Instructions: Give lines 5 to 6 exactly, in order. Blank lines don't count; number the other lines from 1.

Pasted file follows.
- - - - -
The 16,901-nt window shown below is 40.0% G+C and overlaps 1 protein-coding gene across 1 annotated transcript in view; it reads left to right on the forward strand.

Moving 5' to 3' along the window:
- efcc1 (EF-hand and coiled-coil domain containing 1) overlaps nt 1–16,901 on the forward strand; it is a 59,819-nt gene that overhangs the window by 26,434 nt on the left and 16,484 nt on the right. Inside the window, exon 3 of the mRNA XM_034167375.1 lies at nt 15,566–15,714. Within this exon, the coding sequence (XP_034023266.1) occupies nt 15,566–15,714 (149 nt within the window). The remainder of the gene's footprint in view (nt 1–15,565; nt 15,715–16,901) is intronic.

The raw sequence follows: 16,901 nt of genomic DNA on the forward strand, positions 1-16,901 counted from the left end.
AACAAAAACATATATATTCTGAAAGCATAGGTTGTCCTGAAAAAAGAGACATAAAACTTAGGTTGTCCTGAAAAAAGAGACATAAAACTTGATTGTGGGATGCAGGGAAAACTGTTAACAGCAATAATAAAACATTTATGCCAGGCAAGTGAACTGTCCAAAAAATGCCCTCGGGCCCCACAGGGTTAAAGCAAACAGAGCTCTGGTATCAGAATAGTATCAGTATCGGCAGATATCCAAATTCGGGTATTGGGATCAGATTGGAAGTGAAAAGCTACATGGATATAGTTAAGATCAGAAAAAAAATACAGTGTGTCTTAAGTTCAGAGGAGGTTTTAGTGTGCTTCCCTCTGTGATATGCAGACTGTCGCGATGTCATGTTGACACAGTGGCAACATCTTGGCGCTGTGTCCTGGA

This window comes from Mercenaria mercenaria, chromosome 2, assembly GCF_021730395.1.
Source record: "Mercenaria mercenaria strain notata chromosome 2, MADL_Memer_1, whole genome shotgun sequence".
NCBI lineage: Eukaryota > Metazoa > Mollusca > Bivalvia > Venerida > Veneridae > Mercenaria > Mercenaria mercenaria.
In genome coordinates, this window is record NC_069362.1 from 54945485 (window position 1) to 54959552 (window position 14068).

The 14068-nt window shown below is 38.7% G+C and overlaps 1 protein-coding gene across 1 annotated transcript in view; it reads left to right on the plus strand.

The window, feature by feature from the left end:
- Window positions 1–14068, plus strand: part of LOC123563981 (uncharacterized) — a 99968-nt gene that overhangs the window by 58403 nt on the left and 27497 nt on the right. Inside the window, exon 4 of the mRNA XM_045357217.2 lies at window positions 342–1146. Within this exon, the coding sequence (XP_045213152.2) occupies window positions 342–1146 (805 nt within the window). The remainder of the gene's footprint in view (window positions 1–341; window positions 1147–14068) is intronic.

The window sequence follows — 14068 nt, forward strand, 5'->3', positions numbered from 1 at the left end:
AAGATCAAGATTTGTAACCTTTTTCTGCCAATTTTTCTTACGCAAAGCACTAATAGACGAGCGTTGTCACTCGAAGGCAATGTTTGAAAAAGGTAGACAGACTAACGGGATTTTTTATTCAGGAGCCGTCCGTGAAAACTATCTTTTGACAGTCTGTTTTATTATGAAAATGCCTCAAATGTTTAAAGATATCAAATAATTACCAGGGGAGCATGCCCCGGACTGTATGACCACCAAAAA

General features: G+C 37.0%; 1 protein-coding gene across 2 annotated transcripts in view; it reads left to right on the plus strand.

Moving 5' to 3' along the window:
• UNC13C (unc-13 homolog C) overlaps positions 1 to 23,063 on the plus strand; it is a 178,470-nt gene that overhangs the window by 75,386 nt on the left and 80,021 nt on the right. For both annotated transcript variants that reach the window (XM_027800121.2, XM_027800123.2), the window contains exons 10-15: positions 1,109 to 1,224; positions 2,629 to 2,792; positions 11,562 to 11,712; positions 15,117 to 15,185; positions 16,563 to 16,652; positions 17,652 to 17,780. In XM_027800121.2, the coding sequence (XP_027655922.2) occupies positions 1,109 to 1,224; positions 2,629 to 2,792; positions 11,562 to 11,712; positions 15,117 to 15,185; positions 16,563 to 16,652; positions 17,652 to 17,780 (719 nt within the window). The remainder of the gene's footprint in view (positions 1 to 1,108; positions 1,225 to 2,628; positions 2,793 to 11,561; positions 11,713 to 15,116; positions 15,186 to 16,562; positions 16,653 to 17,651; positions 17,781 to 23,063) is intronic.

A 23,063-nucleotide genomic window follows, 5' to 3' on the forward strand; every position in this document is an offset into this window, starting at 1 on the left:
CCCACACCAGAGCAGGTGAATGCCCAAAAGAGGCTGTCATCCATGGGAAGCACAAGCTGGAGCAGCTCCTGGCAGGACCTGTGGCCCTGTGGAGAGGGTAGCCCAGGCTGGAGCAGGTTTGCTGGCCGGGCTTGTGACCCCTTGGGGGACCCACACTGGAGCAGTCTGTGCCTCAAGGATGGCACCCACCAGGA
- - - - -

AACAAAAACATATATATTCTGAAAGCATAGGTTGTCCTGAAAAAAGAGACATAAAACTTAGGTTGTCCTGAAAAAAGAGACATAAAACTTGATTGTGGGATGCAGGGAAAACTGTTAACAGCAATAATAAAACATTTATGCCAGGCAAGTGAACTGTCCAAAAAATGCCCTCGGGCCCCACAGGGTTAAAGCAAACAGAGCTCTGGTATCAGAATAGTATCAGTATCGGCAGATATCCAAATTCGGGTATTGGGATCAGATTGGAAGTGAAAAGCTACATGGATATAGTTAAGATCAGAAAAAAAATACAGTGTGTCTTAAGTTCAGAGGAGGTTTTAGTGTGCTTCCCTCTGTGATATGCAGACTGTCGCGATGTCATGTTGACACAGTGGCAACATCTTGGCGCTGTGTCCTGGA

This window comes from Mercenaria mercenaria, chromosome 2, assembly GCF_021730395.1.